At her sold out Paradiso-gig yesterday night, Courtney Barnett triumphantly proved her sophisticated, charming brand of post-grunge and garage rock has a mass appeal.
The rise of Donald Trump and the unfolding of the Brexit-crisis might have taught us one thing. It’s that the truth no longer prevails in the Western world. In a different era, people might have marched the streets in revolt instead of passively looking on in bemusement and confusion.
Even though politicizing Courtney Barnett is a futility in itself, her eloquent songs do somewhat reflect our coping with detachment facing the rapid upheaval in world order. With her golden smile, sleepy eyes and endearingly clumsy joie de vivre, she is one of those special artists whose music reflects her personality to a tee.
A song like the gleaming Depreston for instance, has a deftness and clarity not many songwriters can match. The way Barnett achieves a poignant depth between her wry witticism feels very much in tune with our daily humdrum realities. As witty and self-effacing as her songs are, their furtive complexity simmers through her live performances.
At a sold out Paradiso yesterday night, she proved her sophisticated, charming brand of post-grunge and garage rock doesn’t just resonate within niche circles. It resonates with every single human being. Look no further than the mixed bag of people who decided to show up. Old people, young people, male, female, black, white, gay, straight. Any way you slice it, this is without question a more diverse crowd than at your average alternative rock show.
From the outside looking in at least, Courtney Barnett has made an almost seamless transition from indie heroine to rock paragon. Wonderfully enough, she appears to be taking everything in stride with the same happy-go-lucky, easy-going disposition as when she first hit the radar with the jejunely-titled The Double EP: A Sea of Split Peas.
It was around that time when I last saw Courtney Barnett and her bandmates Bones Sloane (bass) and Dave Mudle (drums). It was a show at Crossing Border Festival in The Hague, which turned out to be quite an awkward night for Barnett. She reminisces about it with Jeff Tweedy in this Under The Radar-article. You could sense an awkward divide during that show: Three scruffy-looking Aussie musicians playing in front of a crowd of prim, proper bookish types. That was, admittedly, a bit strange.
Even before Barnett took the stage at Paradiso, the spectacle after the storm of breakthrough album Sometimes I Sit and Think, and Sometimes I Just Sit was palpable. She now has a serviceable crew to do soundchecks for her, and a line of guitars waiting on the left side of the stage. The moment the first booming notes of Dead Fox cast aside any doubts her days as indie rock darling are over.
Which by all means, feels just and right. Still, it does take some getting used to hearing the power trio of Barnett, Sloane and Mudle ante up with full-blown arena rock fervor. The sheer punch they create between the three of ’em upends Barnett’s lyrical zing a bit. But Barnett has circumvented this nicely by adding colorful, story board-like visuals as backdrop. During Dead Fox they played the song’s music video, triggering the visitor to zero in on Barnett’s sly, meandering narratives.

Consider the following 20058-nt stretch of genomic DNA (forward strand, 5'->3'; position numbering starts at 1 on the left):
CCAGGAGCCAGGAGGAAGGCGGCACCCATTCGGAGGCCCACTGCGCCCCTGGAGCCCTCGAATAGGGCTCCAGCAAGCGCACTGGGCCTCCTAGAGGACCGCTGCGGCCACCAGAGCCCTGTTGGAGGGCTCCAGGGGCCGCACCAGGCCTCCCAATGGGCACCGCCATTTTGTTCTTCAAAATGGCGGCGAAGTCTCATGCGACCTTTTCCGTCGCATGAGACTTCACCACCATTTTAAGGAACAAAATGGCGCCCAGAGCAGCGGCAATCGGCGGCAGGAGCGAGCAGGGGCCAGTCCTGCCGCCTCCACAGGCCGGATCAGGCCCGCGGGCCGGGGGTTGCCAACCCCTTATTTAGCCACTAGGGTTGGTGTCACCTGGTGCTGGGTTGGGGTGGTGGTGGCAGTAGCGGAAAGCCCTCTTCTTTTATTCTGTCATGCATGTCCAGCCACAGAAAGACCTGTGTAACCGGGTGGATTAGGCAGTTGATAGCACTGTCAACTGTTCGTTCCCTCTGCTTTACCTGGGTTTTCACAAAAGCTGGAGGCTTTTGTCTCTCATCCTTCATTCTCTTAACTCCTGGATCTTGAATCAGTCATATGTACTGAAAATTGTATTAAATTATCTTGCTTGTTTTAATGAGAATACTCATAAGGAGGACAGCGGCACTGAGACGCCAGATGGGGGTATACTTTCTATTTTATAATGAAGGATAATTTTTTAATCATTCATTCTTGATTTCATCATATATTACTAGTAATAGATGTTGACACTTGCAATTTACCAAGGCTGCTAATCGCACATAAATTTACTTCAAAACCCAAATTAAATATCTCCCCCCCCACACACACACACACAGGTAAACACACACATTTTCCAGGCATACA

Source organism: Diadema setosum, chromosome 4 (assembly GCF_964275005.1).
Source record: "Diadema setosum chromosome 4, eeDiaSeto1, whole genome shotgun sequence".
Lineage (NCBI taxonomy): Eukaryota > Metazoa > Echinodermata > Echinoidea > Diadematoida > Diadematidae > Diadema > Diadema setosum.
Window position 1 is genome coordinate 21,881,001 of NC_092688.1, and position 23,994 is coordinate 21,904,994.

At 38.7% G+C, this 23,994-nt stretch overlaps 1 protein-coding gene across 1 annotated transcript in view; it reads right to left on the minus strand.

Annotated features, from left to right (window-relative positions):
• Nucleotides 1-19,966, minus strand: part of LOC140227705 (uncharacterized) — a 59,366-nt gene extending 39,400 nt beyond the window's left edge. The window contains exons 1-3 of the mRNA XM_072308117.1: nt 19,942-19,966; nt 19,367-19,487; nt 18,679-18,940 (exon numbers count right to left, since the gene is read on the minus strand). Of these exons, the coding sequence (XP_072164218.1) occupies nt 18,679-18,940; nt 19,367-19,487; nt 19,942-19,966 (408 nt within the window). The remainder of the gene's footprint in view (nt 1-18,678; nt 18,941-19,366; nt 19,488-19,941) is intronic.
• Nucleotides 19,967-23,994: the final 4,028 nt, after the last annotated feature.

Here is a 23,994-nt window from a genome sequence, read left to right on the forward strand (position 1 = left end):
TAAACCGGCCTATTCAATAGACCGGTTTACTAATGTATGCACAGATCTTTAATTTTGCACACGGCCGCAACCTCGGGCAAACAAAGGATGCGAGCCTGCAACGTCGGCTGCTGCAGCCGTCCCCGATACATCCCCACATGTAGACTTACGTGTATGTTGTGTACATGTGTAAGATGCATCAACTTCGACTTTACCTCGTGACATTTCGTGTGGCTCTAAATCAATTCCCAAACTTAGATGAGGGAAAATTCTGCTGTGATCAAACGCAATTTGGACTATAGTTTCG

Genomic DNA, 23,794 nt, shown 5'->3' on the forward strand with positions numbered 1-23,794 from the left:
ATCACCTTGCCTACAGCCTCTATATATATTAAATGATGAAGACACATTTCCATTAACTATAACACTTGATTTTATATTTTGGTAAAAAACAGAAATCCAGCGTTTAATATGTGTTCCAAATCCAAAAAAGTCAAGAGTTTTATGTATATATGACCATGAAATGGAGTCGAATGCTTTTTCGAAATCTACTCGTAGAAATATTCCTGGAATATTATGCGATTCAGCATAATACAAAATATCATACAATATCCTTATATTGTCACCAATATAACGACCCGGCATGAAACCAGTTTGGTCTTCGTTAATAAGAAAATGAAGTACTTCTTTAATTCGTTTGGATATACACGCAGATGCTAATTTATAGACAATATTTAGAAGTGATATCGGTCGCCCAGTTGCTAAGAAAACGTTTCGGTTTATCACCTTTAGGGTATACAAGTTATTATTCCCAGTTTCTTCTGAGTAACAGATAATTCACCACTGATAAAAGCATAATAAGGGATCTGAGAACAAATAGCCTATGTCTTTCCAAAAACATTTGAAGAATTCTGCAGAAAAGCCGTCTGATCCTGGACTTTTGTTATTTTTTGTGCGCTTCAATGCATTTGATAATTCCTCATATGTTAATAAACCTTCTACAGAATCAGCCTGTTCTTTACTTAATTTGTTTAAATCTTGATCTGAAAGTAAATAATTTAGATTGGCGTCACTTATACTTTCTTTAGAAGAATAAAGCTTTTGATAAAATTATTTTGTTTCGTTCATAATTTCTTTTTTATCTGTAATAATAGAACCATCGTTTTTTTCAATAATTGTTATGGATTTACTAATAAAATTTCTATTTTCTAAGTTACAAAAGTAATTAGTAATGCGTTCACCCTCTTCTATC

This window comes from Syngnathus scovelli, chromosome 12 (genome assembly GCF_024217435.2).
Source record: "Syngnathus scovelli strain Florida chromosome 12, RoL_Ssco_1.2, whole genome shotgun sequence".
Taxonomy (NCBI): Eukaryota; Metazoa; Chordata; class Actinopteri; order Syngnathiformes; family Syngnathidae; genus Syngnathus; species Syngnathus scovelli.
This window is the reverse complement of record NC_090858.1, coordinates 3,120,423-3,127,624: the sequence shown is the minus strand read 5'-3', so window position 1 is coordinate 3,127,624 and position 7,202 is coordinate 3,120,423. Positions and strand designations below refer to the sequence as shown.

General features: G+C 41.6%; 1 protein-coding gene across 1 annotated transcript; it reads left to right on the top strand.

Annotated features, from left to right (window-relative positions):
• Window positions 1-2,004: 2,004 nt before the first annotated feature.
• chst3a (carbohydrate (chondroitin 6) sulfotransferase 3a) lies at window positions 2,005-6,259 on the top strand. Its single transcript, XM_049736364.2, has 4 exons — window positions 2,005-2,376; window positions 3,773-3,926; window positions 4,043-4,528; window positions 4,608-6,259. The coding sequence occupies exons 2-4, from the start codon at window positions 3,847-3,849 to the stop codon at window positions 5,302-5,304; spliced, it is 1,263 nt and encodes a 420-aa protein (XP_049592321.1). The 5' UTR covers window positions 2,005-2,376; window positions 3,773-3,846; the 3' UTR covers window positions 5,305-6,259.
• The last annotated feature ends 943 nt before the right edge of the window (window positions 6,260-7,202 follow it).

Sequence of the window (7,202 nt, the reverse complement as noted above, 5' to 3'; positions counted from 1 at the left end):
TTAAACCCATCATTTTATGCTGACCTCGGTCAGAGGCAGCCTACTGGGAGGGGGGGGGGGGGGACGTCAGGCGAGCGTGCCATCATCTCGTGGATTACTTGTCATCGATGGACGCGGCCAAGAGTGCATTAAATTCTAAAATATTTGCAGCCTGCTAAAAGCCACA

The tight, high-octane chemistry between the three musicians is basically a voice of its own. Pedestrian At Best’s anxiety-riddled thrill ride (with cues to the rampant drive of Nirvana’s Drain You) drives the crowd’s frenzy to its absolute apex. Subsequently, Barnett and her band turn the contemplative Kim’s Caravan on its head with a manic intensity that leaves the audience aghast.
Instead of saving her most popular anthem (Pedestrian At Best) for the encore, she masterfully wields it like a battering ram that busts into our souls. Even more so than most of her songs, Kim’s Caravan’s a brooding, candid and wholly introspective slow-burner. Lyrical stinger I’m just a reflection/of what you really want to see hits home even harder after being pounded into submission.
The song climaxes with a sonic outburst, betokening the emotional weight Courtney carries as an artist with doubts and insecurities of her own. Yet here, she still finds the cogency to become this prism to our own feelings. It was a triumphant, empowering moment, one that demonstrated Barnett’s most underrated ability: her evocative guitar playing. This was evident during the plodding punch-drunk waltz of Small Poppies and the wistful Out Of The Woodwork as well.
Even before her raucous encore, it felt like Barnett made a succinct, albeit clear point by gathering herself for a minute between that arresting rendition of Kim’s Caravan and quirky fan-favorite Avant-Gardener. It felt like concise reminder that life comes in all shapes and sizes.
One moment you dismissively cluster your innermost feelings, but the next could be you laughing away a distressful asthmatic panic attack. Sure, feeling detached or incredulous by the things you can’t control is part of the everyday. But in experiencing shows like Barnett’s at Paradiso, there’s comfort in simply being thankful for the view.
Watch Courtney Barnett’s new video for Elevator Operator below: